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True or false: a senior sex quiz

Created date

January 24th, 2012

A survey of adults ages 55 to 85 published in the New England Journal of Medicine found that 35% of women and 13% of men rated sex as not at all important. Another survey by OurTime.com, the number one online dating community for people over 50, found that 97% of older adults believe that a sexual relationship is good for their health. So what s true and what s false about sex and seniors?

True or false: It s normal to lose interest in sex as you age.

False. There s a lot of mixed information out there with regard to whether sex drive decreases as we age, says Jennifer FitzPatrick, MSW, LCSW-C, an expert on aging and founder of Jenerations Health Education, Inc. Most research studies on the topic rely upon study participants self-reports, so you have to take that information with a grain of salt. Both biological and psychological factors affect your sexuality. Some studies show that your libido stays with you for life whether it was low or high, FitzPatrick adds. It s true that sex hormones such as testosterone and estrogen decline as you age, but these changes affect everyone differently, says Mark Samuelson, M.D., medical director at Linden Ponds, an Erickson Living community in Hingham, Mass. For men, erectile dysfunction may cause them to lose confidence and interest in sex, FitzPatrick says. The big issue affecting women is vaginal dryness. Another reason heterosexual women may not want to date or have sex is simply a lack of available male partners. According to the National Institute on Aging, naturally occurring changes in body shape and size may change some people s desire for sexual relations. Having chronic health conditions doesn t help matters. If you don t feel well, you re not going to be thinking about sex, FitzPatrick says.

True or false: You can t have sex if you have certain health conditions.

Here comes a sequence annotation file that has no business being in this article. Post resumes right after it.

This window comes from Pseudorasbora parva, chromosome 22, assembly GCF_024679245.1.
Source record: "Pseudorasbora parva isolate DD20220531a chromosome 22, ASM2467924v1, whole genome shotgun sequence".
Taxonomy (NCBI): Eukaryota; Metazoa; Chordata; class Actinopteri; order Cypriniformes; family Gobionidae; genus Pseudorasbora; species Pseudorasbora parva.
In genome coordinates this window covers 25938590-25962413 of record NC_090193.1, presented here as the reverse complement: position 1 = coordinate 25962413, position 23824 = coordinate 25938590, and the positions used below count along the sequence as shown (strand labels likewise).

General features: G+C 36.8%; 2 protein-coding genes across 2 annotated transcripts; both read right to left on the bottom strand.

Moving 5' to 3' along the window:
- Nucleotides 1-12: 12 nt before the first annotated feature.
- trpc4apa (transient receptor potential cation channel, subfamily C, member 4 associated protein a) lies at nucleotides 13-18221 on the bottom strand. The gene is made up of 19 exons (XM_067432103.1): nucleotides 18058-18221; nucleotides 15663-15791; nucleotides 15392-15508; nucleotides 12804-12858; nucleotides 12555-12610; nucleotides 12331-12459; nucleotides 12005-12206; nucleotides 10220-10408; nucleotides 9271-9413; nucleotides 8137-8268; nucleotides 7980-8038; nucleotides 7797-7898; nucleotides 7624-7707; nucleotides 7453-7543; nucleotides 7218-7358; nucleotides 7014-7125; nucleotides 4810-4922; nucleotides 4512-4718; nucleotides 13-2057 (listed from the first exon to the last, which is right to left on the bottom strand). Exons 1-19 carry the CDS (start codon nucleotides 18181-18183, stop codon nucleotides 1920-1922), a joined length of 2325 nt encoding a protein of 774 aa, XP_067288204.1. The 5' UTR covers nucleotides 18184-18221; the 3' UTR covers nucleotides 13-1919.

False. Sexuality is not just about the sex act. It s also about romance, dating, and partnership, FitzPatrick says. It s true that there are a number of health conditions that may interfere with your libido or ability to have sex. The National Institute on Aging specifically names dementia, stroke, incontinence, diabetes, and arthritis as concerns among older adults. While health concerns may make sex more challenging, there are ways around that, she says. What about heart disease? Some studies show that your risk of a heart attack during intercourse may be associated with your overall physical fitness and usual level of activity. People with unstable heart conditions could be at risk for any activity that raises their heart rate significantly, Samuelson says. Always ask your doctor about what type of sexual relations can be safe for you, FitzPatrick advises.

True or false: If you are over 70, you still need to use protection.

True. Data show that sexually transmitted diseases are on the rise among seniors, FitzPatrick says. We assume that seniors know about safe sex, but some people don t. Anyone who is not in a monogamous relationship should use condoms. Any kind of infection can be more difficult to detect and treat, especially in the presence of other health conditions, Samuelson says. Be alert for symptoms such as genital discharge or discomfort and tell your doctor about it.

True or false: If it takes too long for a man to get an erection, he should ask for medication.

False. The popularity of medications for erectile dysfunction has skyrocketed over recent years. Aging changes may mean men don t get erections as quickly as they used to, but that doesn t necessarily mean they need medication or that they have erectile dysfunction, FitzPatrick explains. Medications, particularly those for depression, may be affecting your sexual function. Talk to your doctor to see if your current regimen can be modified rather than adding another medication you may not need.

True or false: People who have sex are happier than those who don t.

True. A recent study showed that older couples who were sexually active were happier than those who weren t. But sexually active means different things for different people. Sexual health is more important to some people than others, Samuelson says. While sex may not be the same as it was when you were younger, that doesn t mean you can t be satisfied in your later years, FitzPatrick says. You and your partner can find ways to adapt.

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